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Wakefield commission members discuss new blight code


August 13, 2020


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Wakefield — Thanks to progress now being made toward new standards in property maintenance, residents of Wakefield soon will face stricter rules and penalties if they do not comply.

At a Tuesday evening meeting of the city’s planning commission, members strongly expressed their desire to create a new ordinance that will allow them to address persistent problems with blight and related issues.

“Our city looks terrible,” said commission member Marsha Vestich. “There are so many buildings that should be torn down. There are so many buildings that need painting.”

Mayor Dale White said that, with the city’s current code, it would take several months to resolve already acknowledged issues of blight. “This long and drawn-out process — we need to eliminate it,” he said.

City attorney Ray O’Dea spent much of the meeting explaining how city officials could benefit by adapting the International Property Maintenance Code to suit municipal needs.

“It streamlines the process that we have,” he said.

The attorney said the international code would allow the city to write tickets for noncompliance with new standards. In addition, he said, “There’s a pretty short appeals process.”

Moreover, he said that, if local residents refused to pay their tickets, the cost can be applied to their tax bill.

O’Dea said Bessemer used the international code to create a new maintenance ordinance in 2017. Since then, he said city officials there have been successful in addressing blight and long grass.

He added that Negaunee also adapted the international code, and it helped officials there to demolish an unsafe building efficiently.

According to the attorney, Wakefield officials can incorporate within a new ordinance a variety of government standards relating to codes in building, fire, mechanical, plumbing, fuel, electrical, etc.

Wakefield Building Inspector Butch Saari said he’s mainly concerned with the building code.

O’Dea suggested also seeking input from Bob Blaskowski, who recently was hired as a part-time code enforcement officer for Wakefield.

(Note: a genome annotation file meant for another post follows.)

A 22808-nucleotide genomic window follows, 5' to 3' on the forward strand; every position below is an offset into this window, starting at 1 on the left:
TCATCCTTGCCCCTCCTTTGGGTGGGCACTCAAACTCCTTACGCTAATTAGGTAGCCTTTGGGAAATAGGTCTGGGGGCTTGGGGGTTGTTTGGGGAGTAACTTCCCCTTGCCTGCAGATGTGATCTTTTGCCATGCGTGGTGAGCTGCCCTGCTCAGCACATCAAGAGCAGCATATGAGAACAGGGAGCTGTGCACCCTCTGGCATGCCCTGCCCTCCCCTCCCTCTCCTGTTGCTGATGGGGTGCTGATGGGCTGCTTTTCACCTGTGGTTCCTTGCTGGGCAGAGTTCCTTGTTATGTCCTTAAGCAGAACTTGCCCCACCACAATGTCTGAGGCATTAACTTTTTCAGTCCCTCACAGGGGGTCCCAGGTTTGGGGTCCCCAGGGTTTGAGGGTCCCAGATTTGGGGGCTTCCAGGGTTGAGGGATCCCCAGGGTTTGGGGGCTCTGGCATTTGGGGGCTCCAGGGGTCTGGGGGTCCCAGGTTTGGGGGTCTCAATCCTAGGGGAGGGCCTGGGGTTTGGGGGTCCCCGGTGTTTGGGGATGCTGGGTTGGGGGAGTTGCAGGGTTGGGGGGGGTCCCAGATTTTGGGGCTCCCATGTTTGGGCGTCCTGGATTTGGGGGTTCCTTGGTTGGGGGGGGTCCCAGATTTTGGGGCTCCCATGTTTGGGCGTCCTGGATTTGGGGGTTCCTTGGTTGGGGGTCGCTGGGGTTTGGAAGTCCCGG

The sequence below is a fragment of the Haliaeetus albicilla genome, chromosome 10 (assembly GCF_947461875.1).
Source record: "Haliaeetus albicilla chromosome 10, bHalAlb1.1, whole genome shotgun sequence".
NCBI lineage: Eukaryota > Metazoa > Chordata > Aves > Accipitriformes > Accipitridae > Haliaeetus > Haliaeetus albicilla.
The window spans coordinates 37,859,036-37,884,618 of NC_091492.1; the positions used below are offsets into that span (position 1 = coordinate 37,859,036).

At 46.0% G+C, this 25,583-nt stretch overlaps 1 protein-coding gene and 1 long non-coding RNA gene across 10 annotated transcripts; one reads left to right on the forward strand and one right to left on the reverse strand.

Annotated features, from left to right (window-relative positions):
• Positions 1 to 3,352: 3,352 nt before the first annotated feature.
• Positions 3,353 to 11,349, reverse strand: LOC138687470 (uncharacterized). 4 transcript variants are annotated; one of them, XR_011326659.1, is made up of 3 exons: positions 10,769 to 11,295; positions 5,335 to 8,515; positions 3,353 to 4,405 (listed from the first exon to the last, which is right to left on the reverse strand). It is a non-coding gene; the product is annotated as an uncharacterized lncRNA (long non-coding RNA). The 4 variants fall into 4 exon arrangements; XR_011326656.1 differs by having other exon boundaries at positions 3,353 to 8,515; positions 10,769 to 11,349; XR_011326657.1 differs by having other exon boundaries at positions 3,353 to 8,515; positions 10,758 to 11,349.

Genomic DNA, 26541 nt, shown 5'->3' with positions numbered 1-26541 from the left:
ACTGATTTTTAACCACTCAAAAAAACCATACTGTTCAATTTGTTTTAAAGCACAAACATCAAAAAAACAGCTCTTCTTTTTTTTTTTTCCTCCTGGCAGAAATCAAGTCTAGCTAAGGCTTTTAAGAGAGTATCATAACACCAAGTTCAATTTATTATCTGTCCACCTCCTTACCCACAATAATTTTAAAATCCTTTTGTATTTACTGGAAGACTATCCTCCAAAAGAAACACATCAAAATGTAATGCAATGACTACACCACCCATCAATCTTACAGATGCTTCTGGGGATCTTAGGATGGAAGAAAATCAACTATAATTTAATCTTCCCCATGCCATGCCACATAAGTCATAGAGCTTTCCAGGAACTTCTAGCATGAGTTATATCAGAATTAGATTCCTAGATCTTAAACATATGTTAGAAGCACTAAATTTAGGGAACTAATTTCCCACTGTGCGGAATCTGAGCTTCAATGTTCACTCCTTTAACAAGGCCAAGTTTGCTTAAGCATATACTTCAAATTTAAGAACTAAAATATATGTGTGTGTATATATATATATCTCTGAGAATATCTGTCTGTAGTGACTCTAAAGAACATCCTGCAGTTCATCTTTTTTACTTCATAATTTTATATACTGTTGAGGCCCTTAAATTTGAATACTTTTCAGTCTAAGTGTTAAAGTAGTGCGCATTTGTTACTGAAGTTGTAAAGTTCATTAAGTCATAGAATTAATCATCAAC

Vestich asked whether a new ordinance could require residents to paint their structures, and O’Dea said the international code includes a provision for exterior maintenance, including “proper surface coating.”

O’Dea said that incorporating the international standards within a new city ordinance “makes sense to me,” but he emphasized that it is the decision of city officials.

City manager Rob Brown said that no action was needed until he and O’Dea do some initial work on the language of the pending new ordinance.

O’Dea suggested that commission members spend a couple meetings refining a version that works for Wakefield and then refer the new ordinance to the city council for adoption, which will require formal readings and a public hearing.

“You don’t have to worry about getting it perfect,” he said. “It’s an ordinance. You can amend it.”

The mayor said that city officials can use the Bessemer ordinance as a starting point. That document addresses standards of maintenance, safety, sanitation, occupancy, etc.

O’Dea said Bessemer also included an appendix to its ordinance and he advised Wakefield officials to do the same. The Bessemer appendix includes a glossary with items such as wood piles, dangerous trees, garbage and stagnant water.

The attorney said that any current problems that already have been addressed with the existing code will have to be resolved using that code.

The commission’s next regular meeting will be on Sept. 15 at 5:30 p.m. The public is welcome at this virtual session and should call the city at 906-229-5131 for the access code.


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